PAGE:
According to the Rider Levett Bucknall Crane Index, in Q4 2017 between Sydney, Melbourne and Brisbane, there are now 586 cranes in operation, with a total of 685 across all capital cities, 80% of which are focused on building apartments. There are 350 cranes in Sydney alone.
Crane Activity – Australia by Key Cities & Sector. Source: RLB
By comparison, there are currently 28 cranes in New York, 24 in San Francisco and 40 in Los Angeles. There are more cranes in Sydney than Los Angeles (40), Washington DC (29), New York (28), Chicago (26), San Francisco (24), Portland (22), Denver (21), Boston (14) and Honolulu (13) combined. Rider Levett Bucknall counts less than 175 cranes working on residential buildings across the 14 major North American markets that it tracked in 3Q17, which is half of the number of cranes in Sydney alone.
According to UBS, around one third of these cranes in Australian cities are in postcodes with ‘restricted lending’, because the inhabitants have bad credit ratings.
This can only be described as completely “insane”.
That was the exact word used by Jonathan Tepper, one of the world’s top experts in housing bubbles, to describe “one of the biggest housing bubbles in history”. “Australia”, he added, “is the only country we know of where middle-class houses are auctioned like paintings”.
An Auctioneer yells out bids in the middle class suburb of Cammeray. Source: Reuters
Our Federal government has worked really hard to get us to this point.
Many other parts of the world can thank the Global Financial Crisis for popping their real estate bubbles. From 2000 to 2008, driven in part by the First Home Buyer Grant, Australian house prices had already doubled. Rather than let the GFC take the heat out of the market, the Australian Government doubled the bonus. Treasury notes recorded at the time say that it wasn’t launched to make housing more affordable, but to prevent the collapse of the housing market.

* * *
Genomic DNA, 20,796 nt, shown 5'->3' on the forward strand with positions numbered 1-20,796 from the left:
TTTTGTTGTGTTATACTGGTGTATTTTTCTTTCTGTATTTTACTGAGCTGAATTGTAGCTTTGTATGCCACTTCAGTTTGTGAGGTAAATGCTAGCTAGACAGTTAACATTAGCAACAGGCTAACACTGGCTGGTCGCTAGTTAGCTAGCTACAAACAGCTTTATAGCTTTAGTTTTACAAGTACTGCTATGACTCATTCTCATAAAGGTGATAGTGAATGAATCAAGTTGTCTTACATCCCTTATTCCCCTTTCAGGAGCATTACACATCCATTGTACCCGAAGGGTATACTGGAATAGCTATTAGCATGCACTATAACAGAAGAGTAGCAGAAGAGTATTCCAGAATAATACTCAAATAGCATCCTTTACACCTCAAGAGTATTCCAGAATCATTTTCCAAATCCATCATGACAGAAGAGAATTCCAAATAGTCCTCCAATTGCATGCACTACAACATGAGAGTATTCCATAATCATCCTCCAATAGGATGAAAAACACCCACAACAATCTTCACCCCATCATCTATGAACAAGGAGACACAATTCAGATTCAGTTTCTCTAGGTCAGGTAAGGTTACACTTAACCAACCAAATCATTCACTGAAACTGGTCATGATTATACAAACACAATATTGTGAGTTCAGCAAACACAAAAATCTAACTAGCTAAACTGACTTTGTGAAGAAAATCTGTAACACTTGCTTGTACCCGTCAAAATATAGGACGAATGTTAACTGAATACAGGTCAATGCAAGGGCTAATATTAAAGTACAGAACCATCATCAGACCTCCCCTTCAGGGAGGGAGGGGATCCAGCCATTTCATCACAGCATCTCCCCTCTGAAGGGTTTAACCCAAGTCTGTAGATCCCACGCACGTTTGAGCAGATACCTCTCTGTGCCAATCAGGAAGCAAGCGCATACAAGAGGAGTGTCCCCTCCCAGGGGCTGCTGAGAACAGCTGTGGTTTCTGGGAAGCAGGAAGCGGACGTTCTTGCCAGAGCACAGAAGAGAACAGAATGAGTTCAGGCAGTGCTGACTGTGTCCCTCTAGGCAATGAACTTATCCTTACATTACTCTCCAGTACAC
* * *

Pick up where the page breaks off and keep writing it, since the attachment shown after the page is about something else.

Treasury Executive Minutes. Source: Treasury, The First Home Owner’s Boost
Already at the time of the GFC, Australian households were at 190% debt to net disposable income, 50% more indebted than American households, but then things really went crazy.
The government decided to further fuel the fire by “streamlining” the administrative requirements for the Foreign Investment Review Board so that temporary residents could purchase real estate in Australia without having to report or gain approval.
It may be a stretch, but one could possibly argue that this move was cunningly calculated, as what could possibly be wrong in selling overpriced Australian houses to the Chinese?
I am not sure who is getting the last laugh here, because as we subsequently found out, many of those Chinese borrowed the money to buy these houses from Australian banks, using fake statements of foreign income. Indeed, according to the AFR, this was not sophisticated documentation – Australian banks were being tricked with photoshopped bank statements that can be bought online for as little as $20.
UBS estimates that $500 billion worth of “not completely factually accurate” mortgages now sit on major bank balance sheets. How much of that will go sour is anyone’s guess.
Llewellyn-Smith writes, “Five prime ministers in [seven] years have come and gone as standards of living fall in part owing to massive immigration inappropriate to economic circumstances and other property-friendly policies. The most recent national election boiled down to a virtual referendum on real estate taxation subsidies. The victor, the conservative Coalition party, betrayed every market principle it possesses by mounting an extreme fear campaign against the Labor party’s proposal to remove negative gearing. This tax policy allows more than one million Australians to engage in a negative carry into property in the hope of capital gains. In a nation of just 24 million, 1.3 million Australians lose an average of $9,000 per annum on this strategy thanks to the tax break.”
The astronomical rise in house prices certainly isn’t supported by employment data. Wage growth is at a record low of just 1.9% year on year in 2Q17, the lowest figure since 1988. The average Australian weekly income has gone up $27 to $1,009 since 2008, that’s about $3 a year.
Private sector wage price index (annual percentage). Source: SMH, Australian Bureau of Statistics
Household income growth has collapsed since 2008 from over 11% to just 3% in 2015, 2016 and 2017. This is one sixth the rate that houses went up in Sydney in the last year.